Peter and the Starcatcher

by Rick Elice
music by Wayne Barker
based on the novel by Dave Barry and Ridley Pearson
Victoria Theatre, Singapore

It's been a serious year for PANGDEMONIUM, with searing dementia drama The Father and a revival of the acclaimed Dragonflies which tackled displacement and identity in an increasingly fractured world. The company caps off its 2018 season themed around 'Hope and Home' with an entirely different creature: Peter and the Starcatcher, a delightful, family-friendly play by Rick Elice based on the novel of the same name by Wayne Barker and Ridley Pearson.

This origin story to J. M. Barrie's iconic character Peter Pan introduces us to Molly, a precocious, 13-year old apprentice starcatcher whose job it is to collect the magical, celestial matter called 'starstuff' as it falls to earth and keep this away from the wrong people. On a voyage to the faraway kingdom of Rundoon bearing a trunk of precious starstuff, she encounters a lonely orphan boy (who later gives himself the name Peter) and the duo navigate pirates, mermaids and crocodiles on the adventure of a lifetime. Crafted as a prequel to Barrie's much-loved play and novel Peter and Wendy, we learn how Peter becomes the boy who never grows up, the Lost Boys who surround him and his first encounter with one-handed nemesis Captain Hook.
Director Tracie Pang and her creative team have put together a magical treat that keeps the audience enraptured throughout. Set designer Philip Engleheart, who has done splendid work on previous PANGDEMONIUM productions such as Next to Normal and Fun Home, gives us a set that unfolds like a giant treasure chest of surprises, whisking us from the creaking gangways of a Victorian ship to a lush tropical paradise. James Tan's lighting, Ctrl Fre@k's sound design and Rizal Sanip and Joel Nah's live musical accompaniment all work wonders in transporting us headlong into this wacky, wonderful world. 

Photo Credit: Bernie Ng

The play is buoyed by a cast that comprises some of the best young talents from previous productions of the company such as Thomas Pang (Tribes), Andrew Marko (Falling) and Benjamin Chow (Rent). Newcomer Carina McWhinnie shines as Molly, the spunky, natural leader who refuses to believe there are things a girl is unable to do and makes a terrific pairing against Thomas Pang's athletic, pixie-like Peter.

There is fantastic work from the ensemble cast who play a veritable spectrum of characters with audacious physicality. Scenes are conjured up using the simplest of props, giving the production an endearing, rough-and-tumble charm. In a memorable sequence, Molly crawls along the ship’s passageways, stumbling into a gambling den and chapel with the dimensions and sounds of each space being evoked purely by the other actors. Elsewhere, a giant crocodile appears through the clever use of coloured lights and flags to signify eyes and teeth.

Yet, for all its joyous mania, Peter and the Starcatcher seems unable to decide on its identity. Is this is play or a musical? Does it want to be a family drama with comic elements or a full-blown pantomime? There are superb comic turns by the likes of Juwanda Kassim as local king Fighting Prawn, Crispian Chan as flatulent seaman Alf and Andy Tear as Molly's buttoned-up chaperone Mrs Bumbrake who finds love on the ship. However, the original story of Peter Pan had appealed to all audiences because of the darker undertones that lurked beneath the surface. Here, the raucous comedy and slapstick somewhat neuters the complex mix of emotions.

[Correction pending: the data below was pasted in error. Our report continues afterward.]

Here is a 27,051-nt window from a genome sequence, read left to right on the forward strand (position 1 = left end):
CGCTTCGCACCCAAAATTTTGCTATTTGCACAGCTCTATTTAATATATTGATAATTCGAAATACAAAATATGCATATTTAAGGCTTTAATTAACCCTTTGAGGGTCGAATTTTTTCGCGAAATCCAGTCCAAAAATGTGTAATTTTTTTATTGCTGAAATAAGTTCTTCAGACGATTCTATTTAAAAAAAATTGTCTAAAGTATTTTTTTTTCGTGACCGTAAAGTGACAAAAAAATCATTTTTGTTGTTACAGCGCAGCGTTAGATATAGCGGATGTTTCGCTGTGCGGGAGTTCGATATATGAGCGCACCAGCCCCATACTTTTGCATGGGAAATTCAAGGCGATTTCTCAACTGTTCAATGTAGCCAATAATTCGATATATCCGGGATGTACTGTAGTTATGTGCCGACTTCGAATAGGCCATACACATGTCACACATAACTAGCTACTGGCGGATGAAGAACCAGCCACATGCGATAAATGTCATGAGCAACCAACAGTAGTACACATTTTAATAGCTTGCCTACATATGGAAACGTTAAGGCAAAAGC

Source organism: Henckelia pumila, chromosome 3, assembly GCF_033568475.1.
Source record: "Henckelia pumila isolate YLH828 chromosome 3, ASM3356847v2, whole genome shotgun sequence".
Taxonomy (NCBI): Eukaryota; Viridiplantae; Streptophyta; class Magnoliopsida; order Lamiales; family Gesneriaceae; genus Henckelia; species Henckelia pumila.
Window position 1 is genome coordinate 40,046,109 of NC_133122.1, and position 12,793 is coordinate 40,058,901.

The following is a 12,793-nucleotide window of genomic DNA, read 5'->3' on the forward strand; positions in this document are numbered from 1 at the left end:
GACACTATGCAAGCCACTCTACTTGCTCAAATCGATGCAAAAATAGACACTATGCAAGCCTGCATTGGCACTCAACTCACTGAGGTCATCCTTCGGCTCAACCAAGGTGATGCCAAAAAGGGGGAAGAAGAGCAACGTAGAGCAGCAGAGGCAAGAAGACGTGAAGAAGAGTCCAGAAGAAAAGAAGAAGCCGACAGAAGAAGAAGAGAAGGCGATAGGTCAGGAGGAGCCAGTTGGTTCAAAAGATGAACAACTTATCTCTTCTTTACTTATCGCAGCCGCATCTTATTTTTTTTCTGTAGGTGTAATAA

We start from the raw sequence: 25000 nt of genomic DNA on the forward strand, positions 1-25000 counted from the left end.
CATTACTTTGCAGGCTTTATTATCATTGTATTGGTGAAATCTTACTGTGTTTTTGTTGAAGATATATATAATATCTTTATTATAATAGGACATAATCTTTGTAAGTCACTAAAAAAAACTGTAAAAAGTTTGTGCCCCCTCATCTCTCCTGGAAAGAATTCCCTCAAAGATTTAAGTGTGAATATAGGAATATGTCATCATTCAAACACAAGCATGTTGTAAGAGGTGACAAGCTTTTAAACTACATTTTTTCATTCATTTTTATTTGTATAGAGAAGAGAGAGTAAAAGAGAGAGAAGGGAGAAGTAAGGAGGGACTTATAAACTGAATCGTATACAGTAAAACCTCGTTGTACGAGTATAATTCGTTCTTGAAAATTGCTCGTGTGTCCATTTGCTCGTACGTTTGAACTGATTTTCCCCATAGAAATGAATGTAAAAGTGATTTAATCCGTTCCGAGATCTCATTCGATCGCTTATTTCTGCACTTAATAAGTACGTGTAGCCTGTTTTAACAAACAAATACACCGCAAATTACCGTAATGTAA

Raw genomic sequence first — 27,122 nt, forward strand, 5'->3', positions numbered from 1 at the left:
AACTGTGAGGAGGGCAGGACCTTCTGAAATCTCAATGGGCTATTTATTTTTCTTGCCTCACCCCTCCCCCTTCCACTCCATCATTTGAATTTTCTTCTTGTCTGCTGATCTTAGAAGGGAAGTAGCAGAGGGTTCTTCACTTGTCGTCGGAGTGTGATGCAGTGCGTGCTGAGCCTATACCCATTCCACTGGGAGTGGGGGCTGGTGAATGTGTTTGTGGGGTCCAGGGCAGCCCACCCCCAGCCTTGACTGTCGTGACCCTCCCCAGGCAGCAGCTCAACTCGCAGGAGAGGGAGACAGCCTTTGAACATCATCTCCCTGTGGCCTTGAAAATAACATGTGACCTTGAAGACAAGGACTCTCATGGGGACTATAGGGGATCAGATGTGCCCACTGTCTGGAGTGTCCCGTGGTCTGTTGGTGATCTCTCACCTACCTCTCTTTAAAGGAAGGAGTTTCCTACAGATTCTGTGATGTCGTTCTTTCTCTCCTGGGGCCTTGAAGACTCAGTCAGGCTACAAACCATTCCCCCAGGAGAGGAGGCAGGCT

Photo Credit: Bernie Ng

The second act, for instance, opens with a dazzling cabaret number by the principally male cast in mermaid costumes. The song brings the house down but it's a bizarre shift in tone from the high-octane drama that marked the end of the first half. Likewise, hammy performances smack of pantomime. The chief culprit here is none other than Adrian Pang as Black Stache, the malapropism-spouting, melodramatically-whiskered pirate who serves as the play’s chief antagonist. Pang’s effete take on the character, particularly in the scene where his hand gets chopped off, so desperately seeks to squeeze every last ounce of stage time that it comes across as pure caricature.

Much ado has been made about PANGDEMONIUM adapting the play to a local setting. The action kicks off in the docks of Tanjong Pagar in 1885 at the height of the colonial era and the text features the occasional Chinese song or Malay slang word. Yet, one can't help but feel that these amendments are rather superficial dabs of local flavour. Why not try introducing natural Singaporean voices instead of stilted English accents? How about giving the Mollusks the cultural characteristics of an ethnic group from the region? The company's attempt to adapt a foreign play to a local setting in The Rise and Fall of Little Voice felt a lot more organic and confidently embraced the colour and pizazz of the Singaporean milieu. 

PANGDEMONIUM has brought us on a fun-filled voyage to round off the year and Peter and the Starcatcher is certainly a production bound to leave a smile on one's face, regardless of age. I do wonder, however, if the company's ambition to reach out to wider audiences may sometimes detract from its carefully curated artistic identity over the past eight years. As taut, technically accomplished and enjoyable as this is, is it really classic PANGDEMONIUM?

The Crystalwords score: 3.5/5


Popular Posts